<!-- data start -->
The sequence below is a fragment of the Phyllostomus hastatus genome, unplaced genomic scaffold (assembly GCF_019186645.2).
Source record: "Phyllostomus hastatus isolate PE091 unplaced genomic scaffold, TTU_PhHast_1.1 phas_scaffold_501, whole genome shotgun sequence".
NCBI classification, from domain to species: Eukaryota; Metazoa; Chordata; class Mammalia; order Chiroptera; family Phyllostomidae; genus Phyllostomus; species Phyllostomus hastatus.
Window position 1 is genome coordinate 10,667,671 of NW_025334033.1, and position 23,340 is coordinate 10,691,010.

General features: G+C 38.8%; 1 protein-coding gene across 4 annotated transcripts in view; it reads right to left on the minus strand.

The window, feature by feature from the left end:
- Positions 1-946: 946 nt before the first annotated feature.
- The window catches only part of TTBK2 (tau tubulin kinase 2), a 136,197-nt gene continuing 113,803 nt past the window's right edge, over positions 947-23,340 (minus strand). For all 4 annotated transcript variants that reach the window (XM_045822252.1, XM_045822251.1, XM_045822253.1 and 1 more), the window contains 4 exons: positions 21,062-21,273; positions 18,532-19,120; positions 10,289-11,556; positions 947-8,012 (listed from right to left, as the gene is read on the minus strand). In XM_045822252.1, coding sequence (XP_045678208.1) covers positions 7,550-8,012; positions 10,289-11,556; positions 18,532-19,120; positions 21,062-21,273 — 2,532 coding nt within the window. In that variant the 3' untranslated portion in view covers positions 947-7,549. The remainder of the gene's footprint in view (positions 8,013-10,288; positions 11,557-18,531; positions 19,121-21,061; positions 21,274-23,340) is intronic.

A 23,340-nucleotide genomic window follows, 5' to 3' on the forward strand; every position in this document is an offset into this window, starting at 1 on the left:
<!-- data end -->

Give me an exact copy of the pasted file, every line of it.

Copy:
The sequence below is a fragment of the Phyllostomus hastatus genome, unplaced genomic scaffold (assembly GCF_019186645.2).
Source record: "Phyllostomus hastatus isolate PE091 unplaced genomic scaffold, TTU_PhHast_1.1 phas_scaffold_501, whole genome shotgun sequence".
NCBI classification, from domain to species: Eukaryota; Metazoa; Chordata; class Mammalia; order Chiroptera; family Phyllostomidae; genus Phyllostomus; species Phyllostomus hastatus.
Window position 1 is genome coordinate 10,667,671 of NW_025334033.1, and position 23,340 is coordinate 10,691,010.

General features: G+C 38.8%; 1 protein-coding gene across 4 annotated transcripts in view; it reads right to left on the minus strand.

The window, feature by feature from the left end:
- Positions 1-946: 946 nt before the first annotated feature.
- The window catches only part of TTBK2 (tau tubulin kinase 2), a 136,197-nt gene continuing 113,803 nt past the window's right edge, over positions 947-23,340 (minus strand). For all 4 annotated transcript variants that reach the window (XM_045822252.1, XM_045822251.1, XM_045822253.1 and 1 more), the window contains 4 exons: positions 21,062-21,273; positions 18,532-19,120; positions 10,289-11,556; positions 947-8,012 (listed from right to left, as the gene is read on the minus strand). In XM_045822252.1, coding sequence (XP_045678208.1) covers positions 7,550-8,012; positions 10,289-11,556; positions 18,532-19,120; positions 21,062-21,273 — 2,532 coding nt within the window. In that variant the 3' untranslated portion in view covers positions 947-7,549. The remainder of the gene's footprint in view (positions 8,013-10,288; positions 11,557-18,531; positions 19,121-21,061; positions 21,274-23,340) is intronic.

A 23,340-nucleotide genomic window follows, 5' to 3' on the forward strand; every position in this document is an offset into this window, starting at 1 on the left: